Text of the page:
Technology has undisputedly changed how people learn — both inside and outside of the classroom — but tech moguls are now trying to eliminate the conventional classroom altogether.
What’s already been happening?
Google has been a popular classroom tool for quite a while, but public schools have increasingly been switching to using Google’s low-cost Chromebooks and learning applications.
A former Google executive, Max Ventilla, was behind the creation of the ultra-trendy AltSchools. These schools, which have opened over the last four years in California and New York, are “micro-schools” of 35 to 120 students.
At AltSchools, students get their own Chromebook or tablet with a to-do list, called a “playlist,” and are allowed to focus on whatever topic they want. The students are a mix of ages, with the schools classifying them in lower or upper elementary categories rather than in grade.
AltSchools break away from conventional school labels, allowing students work with “educators” instead of teachers and taking classes in “studios” that don’t resemble traditional classrooms.
Three Silicon Valley executives have also been leading this unconventional education reform: Marc Benioff, Reed Hastings and Mark Zuckerberg.
Marc Benioff, the CEO of Salesforce, has been working to enhance the San Francisco public school system for several years.
His partnership with the San Francisco Unified School District began in 2012, when San Francisco Mayor Edwin Lee asked Benioff to help students prepare for tech jobs. Then in 2013, Benioff was approached by two city officials who asked him to donate a few million dollars towards better school Wi-Fi and laptops.
Benioff liked both ideas, as they would benefit both students and tech companies, and began donating money through his nonprofit company, Salesforce.org. Benioff pledged $100 million over a decade to San Francisco’s public schools, and he has already donated $20 million.
These donations have allowed schools within the district to do a variety of tech-forward things, from hiring more math teachers to developing advanced computer science curriculums.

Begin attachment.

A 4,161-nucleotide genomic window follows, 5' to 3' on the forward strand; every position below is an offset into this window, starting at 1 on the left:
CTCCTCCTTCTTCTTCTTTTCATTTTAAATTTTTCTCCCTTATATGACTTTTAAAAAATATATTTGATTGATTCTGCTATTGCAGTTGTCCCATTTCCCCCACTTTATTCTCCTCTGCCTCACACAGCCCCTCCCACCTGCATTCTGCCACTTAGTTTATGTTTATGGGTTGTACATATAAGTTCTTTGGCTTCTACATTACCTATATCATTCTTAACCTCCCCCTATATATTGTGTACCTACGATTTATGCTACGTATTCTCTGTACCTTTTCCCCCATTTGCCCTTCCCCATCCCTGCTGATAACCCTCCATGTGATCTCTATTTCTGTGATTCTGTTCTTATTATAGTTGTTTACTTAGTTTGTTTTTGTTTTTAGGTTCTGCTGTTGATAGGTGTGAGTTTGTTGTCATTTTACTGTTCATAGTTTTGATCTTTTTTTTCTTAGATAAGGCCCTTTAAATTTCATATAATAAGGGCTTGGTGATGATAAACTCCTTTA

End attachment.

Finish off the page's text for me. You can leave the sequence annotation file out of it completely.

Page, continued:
The Principal’s Innovation Fund was also created by Benioff, which gave $100,000 to the principals of all 21 of San Francisco’s middle schools.
Netflix CEO Reed Hastings has also shown interest in advancing the U.S. education system.
In 2009, Hastings heard about a startup math program called DreamBox Learning, which used artificial intelligence to cater math lessons to individual students. In 2010, he chose to give $11 million to a nonprofit charter school fund, allowing schools to acquire this program.
The math program resembles Netflix in a sense, because the predictive algorithm that DreamBox Learning uses curates personal lesson recommendations.
DreamBox tracks student activity and uses nearly 50,000 data points per student per hour to adjust and advance the math lessons that it shows each student. Through tracking clicks, answers, and hesitations, the system can also help teachers understand what concepts students are struggling with.
Hastings is currently on the board of directors for DreamBox Learning, which is now being used by more than two million students.
Facebook co-founder Mark Zuckerberg and his wife, Priscilla Chan, have also changed how students learn inside the classroom.
The couple launched The Chan Zuckerberg Initiative, which offers students curriculums that they can study at an individual pace. They also helped develop the Summit Learning Platform, which helps teachers organize and customize lessons to accommodate individual students.
This initiative stemmed from a vision of Zuckerberg’s — students working in groups at laptops, selecting their own assignments and working at their own pace. In Zuckerberg’s system, teachers wouldn’t be leading lessons, but assisting students when needed.
Nearly 120 schools have tried out this student-directed system, encouraging students to organically develop skills like resourcefulness and time-management.
Technology in the classroom isn’t something to shy away from. Tech resources allow students to learn a limitless amount, but more importantly, they allow students to learn in their own way.
With more opportunities and leeway, students will be able to alter how we view and embrace the American education system.
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